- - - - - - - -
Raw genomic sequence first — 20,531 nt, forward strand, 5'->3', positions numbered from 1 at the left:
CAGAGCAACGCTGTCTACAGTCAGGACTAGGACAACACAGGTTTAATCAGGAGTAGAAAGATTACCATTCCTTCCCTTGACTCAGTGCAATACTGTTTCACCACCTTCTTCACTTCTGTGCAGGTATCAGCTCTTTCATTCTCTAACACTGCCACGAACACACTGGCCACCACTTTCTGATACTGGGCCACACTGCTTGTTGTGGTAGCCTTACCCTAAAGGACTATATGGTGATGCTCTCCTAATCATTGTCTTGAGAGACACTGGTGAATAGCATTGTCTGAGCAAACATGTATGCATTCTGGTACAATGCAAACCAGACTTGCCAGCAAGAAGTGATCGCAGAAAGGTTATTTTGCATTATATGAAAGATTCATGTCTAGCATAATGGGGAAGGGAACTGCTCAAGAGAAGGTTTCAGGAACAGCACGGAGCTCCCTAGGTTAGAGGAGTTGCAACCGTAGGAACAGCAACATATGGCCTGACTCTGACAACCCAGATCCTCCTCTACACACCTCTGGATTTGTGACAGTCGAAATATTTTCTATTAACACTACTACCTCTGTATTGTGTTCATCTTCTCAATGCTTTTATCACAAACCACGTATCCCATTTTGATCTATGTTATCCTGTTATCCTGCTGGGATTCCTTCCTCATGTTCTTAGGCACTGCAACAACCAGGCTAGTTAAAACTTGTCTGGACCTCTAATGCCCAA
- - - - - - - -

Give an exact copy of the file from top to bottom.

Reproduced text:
Raw genomic sequence first — 20,531 nt, forward strand, 5'->3', positions numbered from 1 at the left:
CAGAGCAACGCTGTCTACAGTCAGGACTAGGACAACACAGGTTTAATCAGGAGTAGAAAGATTACCATTCCTTCCCTTGACTCAGTGCAATACTGTTTCACCACCTTCTTCACTTCTGTGCAGGTATCAGCTCTTTCATTCTCTAACACTGCCACGAACACACTGGCCACCACTTTCTGATACTGGGCCACACTGCTTGTTGTGGTAGCCTTACCCTAAAGGACTATATGGTGATGCTCTCCTAATCATTGTCTTGAGAGACACTGGTGAATAGCATTGTCTGAGCAAACATGTATGCATTCTGGTACAATGCAAACCAGACTTGCCAGCAAGAAGTGATCGCAGAAAGGTTATTTTGCATTATATGAAAGATTCATGTCTAGCATAATGGGGAAGGGAACTGCTCAAGAGAAGGTTTCAGGAACAGCACGGAGCTCCCTAGGTTAGAGGAGTTGCAACCGTAGGAACAGCAACATATGGCCTGACTCTGACAACCCAGATCCTCCTCTACACACCTCTGGATTTGTGACAGTCGAAATATTTTCTATTAACACTACTACCTCTGTATTGTGTTCATCTTCTCAATGCTTTTATCACAAACCACGTATCCCATTTTGATCTATGTTATCCTGTTATCCTGCTGGGATTCCTTCCTCATGTTCTTAGGCACTGCAACAACCAGGCTAGTTAAAACTTGTCTGGACCTCTAATGCCCAA